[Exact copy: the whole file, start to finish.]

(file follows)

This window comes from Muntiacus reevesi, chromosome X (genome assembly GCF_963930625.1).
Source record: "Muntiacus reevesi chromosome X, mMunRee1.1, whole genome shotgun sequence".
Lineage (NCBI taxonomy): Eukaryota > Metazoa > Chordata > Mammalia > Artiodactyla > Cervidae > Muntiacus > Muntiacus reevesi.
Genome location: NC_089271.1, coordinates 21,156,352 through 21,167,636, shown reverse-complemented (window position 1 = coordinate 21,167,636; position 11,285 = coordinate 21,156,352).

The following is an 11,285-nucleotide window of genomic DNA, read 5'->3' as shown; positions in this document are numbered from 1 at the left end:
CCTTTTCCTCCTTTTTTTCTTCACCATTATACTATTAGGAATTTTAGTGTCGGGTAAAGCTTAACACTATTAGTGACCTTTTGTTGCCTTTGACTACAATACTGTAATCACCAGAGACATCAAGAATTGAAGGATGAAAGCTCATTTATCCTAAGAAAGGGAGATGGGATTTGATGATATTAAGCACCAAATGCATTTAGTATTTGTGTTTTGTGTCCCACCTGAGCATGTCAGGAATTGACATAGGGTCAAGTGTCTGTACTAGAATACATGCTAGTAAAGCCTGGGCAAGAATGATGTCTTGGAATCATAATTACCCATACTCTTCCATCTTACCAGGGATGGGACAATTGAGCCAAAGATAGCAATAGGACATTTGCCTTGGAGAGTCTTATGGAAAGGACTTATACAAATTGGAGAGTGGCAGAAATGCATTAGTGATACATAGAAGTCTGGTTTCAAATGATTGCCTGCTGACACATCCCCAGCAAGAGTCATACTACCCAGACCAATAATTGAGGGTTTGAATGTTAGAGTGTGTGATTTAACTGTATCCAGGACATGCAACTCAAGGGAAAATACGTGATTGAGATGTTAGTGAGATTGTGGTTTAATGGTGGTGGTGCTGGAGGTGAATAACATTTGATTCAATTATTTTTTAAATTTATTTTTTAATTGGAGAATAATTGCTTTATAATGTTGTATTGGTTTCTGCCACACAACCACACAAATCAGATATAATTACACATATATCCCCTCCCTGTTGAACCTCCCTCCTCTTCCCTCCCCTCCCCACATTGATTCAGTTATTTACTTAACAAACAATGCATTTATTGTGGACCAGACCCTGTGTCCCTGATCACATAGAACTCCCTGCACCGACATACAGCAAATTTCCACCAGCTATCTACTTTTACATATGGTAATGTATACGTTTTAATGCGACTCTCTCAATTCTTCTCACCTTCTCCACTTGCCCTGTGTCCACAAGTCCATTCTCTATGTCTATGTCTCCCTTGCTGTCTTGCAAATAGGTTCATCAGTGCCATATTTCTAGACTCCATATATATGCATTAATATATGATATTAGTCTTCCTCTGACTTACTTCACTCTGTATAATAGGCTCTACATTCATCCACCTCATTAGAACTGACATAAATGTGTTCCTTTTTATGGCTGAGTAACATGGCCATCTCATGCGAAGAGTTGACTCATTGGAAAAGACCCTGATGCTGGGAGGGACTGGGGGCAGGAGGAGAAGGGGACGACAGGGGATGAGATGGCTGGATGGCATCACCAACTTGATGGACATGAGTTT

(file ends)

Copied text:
This window comes from Muntiacus reevesi, chromosome X (genome assembly GCF_963930625.1).
Source record: "Muntiacus reevesi chromosome X, mMunRee1.1, whole genome shotgun sequence".
Lineage (NCBI taxonomy): Eukaryota > Metazoa > Chordata > Mammalia > Artiodactyla > Cervidae > Muntiacus > Muntiacus reevesi.
Genome location: NC_089271.1, coordinates 21,156,352 through 21,167,636, shown reverse-complemented (window position 1 = coordinate 21,167,636; position 11,285 = coordinate 21,156,352).

The following is an 11,285-nucleotide window of genomic DNA, read 5'->3' as shown; positions in this document are numbered from 1 at the left end:
CCTTTTCCTCCTTTTTTTCTTCACCATTATACTATTAGGAATTTTAGTGTCGGGTAAAGCTTAACACTATTAGTGACCTTTTGTTGCCTTTGACTACAATACTGTAATCACCAGAGACATCAAGAATTGAAGGATGAAAGCTCATTTATCCTAAGAAAGGGAGATGGGATTTGATGATATTAAGCACCAAATGCATTTAGTATTTGTGTTTTGTGTCCCACCTGAGCATGTCAGGAATTGACATAGGGTCAAGTGTCTGTACTAGAATACATGCTAGTAAAGCCTGGGCAAGAATGATGTCTTGGAATCATAATTACCCATACTCTTCCATCTTACCAGGGATGGGACAATTGAGCCAAAGATAGCAATAGGACATTTGCCTTGGAGAGTCTTATGGAAAGGACTTATACAAATTGGAGAGTGGCAGAAATGCATTAGTGATACATAGAAGTCTGGTTTCAAATGATTGCCTGCTGACACATCCCCAGCAAGAGTCATACTACCCAGACCAATAATTGAGGGTTTGAATGTTAGAGTGTGTGATTTAACTGTATCCAGGACATGCAACTCAAGGGAAAATACGTGATTGAGATGTTAGTGAGATTGTGGTTTAATGGTGGTGGTGCTGGAGGTGAATAACATTTGATTCAATTATTTTTTAAATTTATTTTTTAATTGGAGAATAATTGCTTTATAATGTTGTATTGGTTTCTGCCACACAACCACACAAATCAGATATAATTACACATATATCCCCTCCCTGTTGAACCTCCCTCCTCTTCCCTCCCCTCCCCACATTGATTCAGTTATTTACTTAACAAACAATGCATTTATTGTGGACCAGACCCTGTGTCCCTGATCACATAGAACTCCCTGCACCGACATACAGCAAATTTCCACCAGCTATCTACTTTTACATATGGTAATGTATACGTTTTAATGCGACTCTCTCAATTCTTCTCACCTTCTCCACTTGCCCTGTGTCCACAAGTCCATTCTCTATGTCTATGTCTCCCTTGCTGTCTTGCAAATAGGTTCATCAGTGCCATATTTCTAGACTCCATATATATGCATTAATATATGATATTAGTCTTCCTCTGACTTACTTCACTCTGTATAATAGGCTCTACATTCATCCACCTCATTAGAACTGACATAAATGTGTTCCTTTTTATGGCTGAGTAACATGGCCATCTCATGCGAAGAGTTGACTCATTGGAAAAGACCCTGATGCTGGGAGGGACTGGGGGCAGGAGGAGAAGGGGACGACAGGGGATGAGATGGCTGGATGGCATCACCAACTTGATGGACATGAGTTT